A position statement on the country’s digital economy, created by the Bahamas Chamber of Commerce and Employers’ Confederation’s (BCCEC) Digital Transformation Committee, calls for internet communications and telecommunications (ICT) infrastructure, digital services and digital inclusion to be treated as strategic priorities for The Bahamas, contending the chamber will advocate for this to become reality, along with several other priority points concerning digital regulation.
The BCCEC’s position statement on The Bahamas’ digital economy, which is the framework through which it supports the sector’s regulatory environments, was released late-Tuesday.
“Feedback on regulatory digital policies will be provided to the government from the perspective of the private sector and the role that enterprise plays in the development of the digital economy of The Bahamas,” the statement noted.
“Regulations must drive and facilitate growth of the private sector and new companies in the digital economy.
“The public interest will also be considered as part of a framework to fully realize the contribution of the private sector and the benefits of digital transformation to consumers and to society.”
The BCCEC said while advocating for digital inclusion to be treated as strategic priority, it will also push for clearly defined objectives of digital policy; assessment of the impact of that policy; the identification of risks associated with the policy’s implementation; relevant education and training resources; the spurring of entrepreneurship in the digital economy; encouragement of innovation and the encouragement of innovative foreign direct investment.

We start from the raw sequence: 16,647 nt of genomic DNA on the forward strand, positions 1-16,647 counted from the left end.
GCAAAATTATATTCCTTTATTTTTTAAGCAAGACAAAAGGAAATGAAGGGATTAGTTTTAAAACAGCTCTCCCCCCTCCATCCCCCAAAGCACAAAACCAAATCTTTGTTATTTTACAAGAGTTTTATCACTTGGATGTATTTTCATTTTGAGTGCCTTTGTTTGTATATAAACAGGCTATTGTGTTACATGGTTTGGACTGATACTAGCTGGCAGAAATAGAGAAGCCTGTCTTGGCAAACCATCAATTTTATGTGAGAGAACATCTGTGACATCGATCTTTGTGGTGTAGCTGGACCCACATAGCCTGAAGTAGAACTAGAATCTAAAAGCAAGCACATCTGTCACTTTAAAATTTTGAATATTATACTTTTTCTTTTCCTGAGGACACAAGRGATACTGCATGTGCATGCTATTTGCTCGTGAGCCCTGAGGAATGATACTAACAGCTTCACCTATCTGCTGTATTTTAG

“The digital economy should be a fair and equitable environment, enabled by payment infrastructure that makes online digital payment transactions equally accessible to SMEs (small and medium-sized enterprises) and MSMEs (micro, small and medium-sized enterprises) without burdensome costs or implementation challenges,” the BCCEC stated.
“The BCCEC supports less complex and less expensive infrastructure that protects consumer data and will support the adoption of and access to digital services offered by the private sector, with an emphasis on SMEs and MSMEs.”
The chamber said it, along with the Small Business Development Centre, will encourage competition and digital market reach for SMEs and MSMEs in the Family Islands, given that the digital environment “reduces or removes the borders to trade”.
It added that the implementation of international standards will be of paramount importance for local digital services and will ensure relevancy of the sector and stoke buy-in.
The BCCEC also called for the increased protection of intellectual property and consumer data.
“The virtual, borderless nature of its commercial activities frequently are based on the creativity of service providers who provide value through their intellectual property,” the statement noted.
“The protection of the intellectual property of Bahamian companies is paramount to grow the local digital economy and encourage cross-border trade. The prosecution of those who violate these protections should be enforced.
“Consumer data protection should take a customized approach according to the industry and depend on what is needed for that industry to operate efficiently and to realize the benefits of digital transformation for its consumers.
“The BCCEC will support the advancement of a national cybersecurity framework throughout the private and public sector in The Bahamas and the prosecution of those who violate these protection policies.”